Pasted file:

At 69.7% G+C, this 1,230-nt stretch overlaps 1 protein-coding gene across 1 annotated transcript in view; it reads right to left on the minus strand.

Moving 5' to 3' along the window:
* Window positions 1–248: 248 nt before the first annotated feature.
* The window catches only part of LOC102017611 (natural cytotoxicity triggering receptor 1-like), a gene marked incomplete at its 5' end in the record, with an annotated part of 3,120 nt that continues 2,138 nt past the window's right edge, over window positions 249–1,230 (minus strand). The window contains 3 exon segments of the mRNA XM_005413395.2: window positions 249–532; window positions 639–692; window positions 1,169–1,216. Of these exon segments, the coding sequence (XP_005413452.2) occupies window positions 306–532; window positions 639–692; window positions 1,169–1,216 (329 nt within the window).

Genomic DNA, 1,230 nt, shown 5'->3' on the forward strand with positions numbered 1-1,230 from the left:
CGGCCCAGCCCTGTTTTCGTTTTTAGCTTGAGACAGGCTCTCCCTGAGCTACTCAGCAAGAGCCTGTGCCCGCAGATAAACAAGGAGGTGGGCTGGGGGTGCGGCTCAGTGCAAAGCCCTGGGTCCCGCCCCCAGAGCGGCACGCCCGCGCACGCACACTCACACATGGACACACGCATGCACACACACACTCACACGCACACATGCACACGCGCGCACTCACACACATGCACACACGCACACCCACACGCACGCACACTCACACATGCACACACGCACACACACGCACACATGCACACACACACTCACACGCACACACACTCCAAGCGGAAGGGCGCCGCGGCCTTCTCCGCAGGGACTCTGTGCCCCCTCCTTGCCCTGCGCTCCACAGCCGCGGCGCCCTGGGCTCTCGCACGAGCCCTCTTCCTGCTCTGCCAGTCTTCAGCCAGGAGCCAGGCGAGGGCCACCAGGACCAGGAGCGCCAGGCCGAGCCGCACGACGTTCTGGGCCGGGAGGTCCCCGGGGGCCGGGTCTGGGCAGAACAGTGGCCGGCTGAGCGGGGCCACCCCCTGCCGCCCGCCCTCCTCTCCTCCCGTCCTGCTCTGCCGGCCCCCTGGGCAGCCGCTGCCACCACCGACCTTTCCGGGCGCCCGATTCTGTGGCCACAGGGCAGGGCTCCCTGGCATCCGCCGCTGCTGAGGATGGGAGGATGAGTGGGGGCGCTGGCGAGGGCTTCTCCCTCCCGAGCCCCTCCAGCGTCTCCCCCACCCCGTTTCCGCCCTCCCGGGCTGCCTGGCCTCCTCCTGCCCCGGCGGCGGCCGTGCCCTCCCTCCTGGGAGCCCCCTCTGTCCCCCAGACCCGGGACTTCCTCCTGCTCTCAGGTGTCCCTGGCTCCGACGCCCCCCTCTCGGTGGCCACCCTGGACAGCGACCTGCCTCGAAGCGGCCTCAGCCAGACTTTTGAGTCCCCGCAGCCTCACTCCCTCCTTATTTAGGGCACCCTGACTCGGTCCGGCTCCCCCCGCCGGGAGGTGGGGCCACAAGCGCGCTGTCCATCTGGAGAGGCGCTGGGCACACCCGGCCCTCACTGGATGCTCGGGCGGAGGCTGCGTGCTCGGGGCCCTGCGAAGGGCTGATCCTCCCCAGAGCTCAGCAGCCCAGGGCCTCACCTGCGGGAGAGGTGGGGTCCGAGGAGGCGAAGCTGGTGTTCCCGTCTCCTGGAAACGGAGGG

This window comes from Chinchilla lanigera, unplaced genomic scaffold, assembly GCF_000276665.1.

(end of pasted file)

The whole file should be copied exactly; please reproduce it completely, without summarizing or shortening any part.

At 69.7% G+C, this 1,230-nt stretch overlaps 1 protein-coding gene across 1 annotated transcript in view; it reads right to left on the minus strand.

Moving 5' to 3' along the window:
* Window positions 1–248: 248 nt before the first annotated feature.
* The window catches only part of LOC102017611 (natural cytotoxicity triggering receptor 1-like), a gene marked incomplete at its 5' end in the record, with an annotated part of 3,120 nt that continues 2,138 nt past the window's right edge, over window positions 249–1,230 (minus strand). The window contains 3 exon segments of the mRNA XM_005413395.2: window positions 249–532; window positions 639–692; window positions 1,169–1,216. Of these exon segments, the coding sequence (XP_005413452.2) occupies window positions 306–532; window positions 639–692; window positions 1,169–1,216 (329 nt within the window).

Genomic DNA, 1,230 nt, shown 5'->3' on the forward strand with positions numbered 1-1,230 from the left:
CGGCCCAGCCCTGTTTTCGTTTTTAGCTTGAGACAGGCTCTCCCTGAGCTACTCAGCAAGAGCCTGTGCCCGCAGATAAACAAGGAGGTGGGCTGGGGGTGCGGCTCAGTGCAAAGCCCTGGGTCCCGCCCCCAGAGCGGCACGCCCGCGCACGCACACTCACACATGGACACACGCATGCACACACACACTCACACGCACACATGCACACGCGCGCACTCACACACATGCACACACGCACACCCACACGCACGCACACTCACACATGCACACACGCACACACACGCACACATGCACACACACACTCACACGCACACACACTCCAAGCGGAAGGGCGCCGCGGCCTTCTCCGCAGGGACTCTGTGCCCCCTCCTTGCCCTGCGCTCCACAGCCGCGGCGCCCTGGGCTCTCGCACGAGCCCTCTTCCTGCTCTGCCAGTCTTCAGCCAGGAGCCAGGCGAGGGCCACCAGGACCAGGAGCGCCAGGCCGAGCCGCACGACGTTCTGGGCCGGGAGGTCCCCGGGGGCCGGGTCTGGGCAGAACAGTGGCCGGCTGAGCGGGGCCACCCCCTGCCGCCCGCCCTCCTCTCCTCCCGTCCTGCTCTGCCGGCCCCCTGGGCAGCCGCTGCCACCACCGACCTTTCCGGGCGCCCGATTCTGTGGCCACAGGGCAGGGCTCCCTGGCATCCGCCGCTGCTGAGGATGGGAGGATGAGTGGGGGCGCTGGCGAGGGCTTCTCCCTCCCGAGCCCCTCCAGCGTCTCCCCCACCCCGTTTCCGCCCTCCCGGGCTGCCTGGCCTCCTCCTGCCCCGGCGGCGGCCGTGCCCTCCCTCCTGGGAGCCCCCTCTGTCCCCCAGACCCGGGACTTCCTCCTGCTCTCAGGTGTCCCTGGCTCCGACGCCCCCCTCTCGGTGGCCACCCTGGACAGCGACCTGCCTCGAAGCGGCCTCAGCCAGACTTTTGAGTCCCCGCAGCCTCACTCCCTCCTTATTTAGGGCACCCTGACTCGGTCCGGCTCCCCCCGCCGGGAGGTGGGGCCACAAGCGCGCTGTCCATCTGGAGAGGCGCTGGGCACACCCGGCCCTCACTGGATGCTCGGGCGGAGGCTGCGTGCTCGGGGCCCTGCGAAGGGCTGATCCTCCCCAGAGCTCAGCAGCCCAGGGCCTCACCTGCGGGAGAGGTGGGGTCCGAGGAGGCGAAGCTGGTGTTCCCGTCTCCTGGAAACGGAGGG

This window comes from Chinchilla lanigera, unplaced genomic scaffold, assembly GCF_000276665.1.